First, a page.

clock menu more-arrow no yes mobile

Filed under:

Red Sox 6, Tigers 3: Chris Sale Isn’t Quite There Yet

But the bats bailed him out.

Boston Red Sox v Detroit Tigers Photo by Gregory Shamus/Getty Images

I wrote after Chris Sale’s first start that, given how long it’s been since he’s played competitive baseball, we won’t know where he is as a pitcher for at least a month. I repeated the same thing on a podcast previewing this series. And I believe it. I really do.

But, man, it was hard not to worry in the early innings of today’s game.

The Detroit Tigers offense is not and wlll not be good. Their lineup today featured just two players (Riley Greene and Spencer Torkleson) projected to be above-average hitters this year. Miguel Cabrera — a man who is technically retiring this season, but who kinda ceased playing real baseball years ago — is still hitting near the heart of their lineup. It was the perfect opportunity, then, for Sale to bounce back after last week’s throttling at the hands of the Baltimore Orioles. Everything was set up for Sale to settle things down, regain his command, and play stopper for the slumping Red Sox.

That’s not exactly what happened.

Sale opened the game by throwing 8 straight balls, foreshadowing what would be a troubling lack of command all afternoon. But! He then struck out the side, foreshadowing the fact that, while his velocity was disconcertingly down (his fastball sat at 92MPH, mostly) he would still be able to miss bats. The end result was a confusing 5 innings of work, in which Sale allowed 3 earned runs on a homer and 4 hits, walked three, and, despite all of that, still managed to strike out 7 Tiger hitters.

So, to repeat: we won’t know who Chris Sale is as a pitcher for at least a month. In the meantime:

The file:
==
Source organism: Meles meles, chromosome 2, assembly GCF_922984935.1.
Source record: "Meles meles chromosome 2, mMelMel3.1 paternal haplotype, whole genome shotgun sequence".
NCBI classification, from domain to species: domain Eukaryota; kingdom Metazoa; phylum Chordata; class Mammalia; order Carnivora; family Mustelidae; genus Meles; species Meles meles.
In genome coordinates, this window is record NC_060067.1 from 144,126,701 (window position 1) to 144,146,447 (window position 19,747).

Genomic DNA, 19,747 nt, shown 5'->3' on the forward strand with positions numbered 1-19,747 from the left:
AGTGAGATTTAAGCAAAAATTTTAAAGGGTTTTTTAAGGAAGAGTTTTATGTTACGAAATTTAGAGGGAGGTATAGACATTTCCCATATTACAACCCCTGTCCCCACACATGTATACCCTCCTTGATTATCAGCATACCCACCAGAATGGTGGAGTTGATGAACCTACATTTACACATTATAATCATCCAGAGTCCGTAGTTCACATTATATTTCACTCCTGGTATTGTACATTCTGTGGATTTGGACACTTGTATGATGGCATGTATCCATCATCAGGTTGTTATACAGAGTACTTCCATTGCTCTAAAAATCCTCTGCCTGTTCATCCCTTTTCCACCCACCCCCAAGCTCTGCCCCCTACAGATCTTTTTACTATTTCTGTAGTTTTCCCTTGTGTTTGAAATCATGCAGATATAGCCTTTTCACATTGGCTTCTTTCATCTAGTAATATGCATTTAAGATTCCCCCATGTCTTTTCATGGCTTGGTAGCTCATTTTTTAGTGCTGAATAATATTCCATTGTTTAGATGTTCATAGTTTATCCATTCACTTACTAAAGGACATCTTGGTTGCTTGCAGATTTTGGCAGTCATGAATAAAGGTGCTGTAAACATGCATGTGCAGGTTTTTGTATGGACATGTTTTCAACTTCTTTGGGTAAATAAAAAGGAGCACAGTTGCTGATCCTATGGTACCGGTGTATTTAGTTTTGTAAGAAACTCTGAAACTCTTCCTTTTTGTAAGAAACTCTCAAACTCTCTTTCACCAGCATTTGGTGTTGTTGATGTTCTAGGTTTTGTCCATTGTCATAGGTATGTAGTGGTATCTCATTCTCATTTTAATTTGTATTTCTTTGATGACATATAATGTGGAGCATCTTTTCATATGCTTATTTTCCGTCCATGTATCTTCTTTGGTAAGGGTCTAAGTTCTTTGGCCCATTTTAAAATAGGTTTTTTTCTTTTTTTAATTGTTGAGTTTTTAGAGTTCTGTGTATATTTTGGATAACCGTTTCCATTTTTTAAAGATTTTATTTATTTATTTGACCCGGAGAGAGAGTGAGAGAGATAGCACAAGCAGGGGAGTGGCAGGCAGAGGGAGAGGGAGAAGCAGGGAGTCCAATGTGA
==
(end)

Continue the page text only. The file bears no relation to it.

Fortunately, we do know who Rafael Devers is: one of the best hitters on the planet. Devers got it going early, with a homer and a wall-ball double, keeping the Sox in the game just long enough until another one of the best hitters on the planet, Adam Duvall (duh), could put the Sox in front with a three-run bomb:

With the Sox staked to a middle-innings lead (pretty unusual for this team so far!) Cora called on a couple of bullpen studs early, going with John Schreiber in the 6th and Chris Martin in the 7th. Both men shut the Tigers down with little trouble, so Cora, clearly a little bored, decided to spice things up with Ryan Brasier in the 8th. The whipping boy of Red Sox Nation obliged, allowing a double and walking a guy in his lone inning of work, but ultimately escaping unscathed and handing the lead to Kenley Jansen, who notched his first save of the season.

Three Studs

  1. Rafael Devers: .341 WPA, 2-4, HR, 2B, 2 RBI
  2. Adam Duvall: .299 WPA, 1-3, HR, 3 RBI, BB
  3. Masataka Yoshida: 2-3, 2B, BB, 1 R (and, perhaps because he was thrown out on third in the 8th inning, -0.020 WPA)

Three Duds

  1. Kiké Hernandez: -.135 WPA, 0-4, 1 RBI, 1 E
  2. Chris Sale: -.108 WPA, 5 IP, 3 ER, 4 H, 3 BB, 7 K
  3. Triston Casas: -0.88 WPA, 0-4

WPA Play Of The Game

Call Adam Duvall the human metronome, because his timing is impeccable. His three-run homer with 2 outs in the 6th inning was worth .345 WPA.


Who was the Red Sox Player of the game?

This poll is closed

  • 23%
    Rafael Devers
    (46 votes)
  • 68%
    Adam Duvall
    (131 votes)
  • 1%
    Masataka Yoshida
    (3 votes)
  • 6%
    Chris Sale
    (12 votes)
192 votes total Vote Now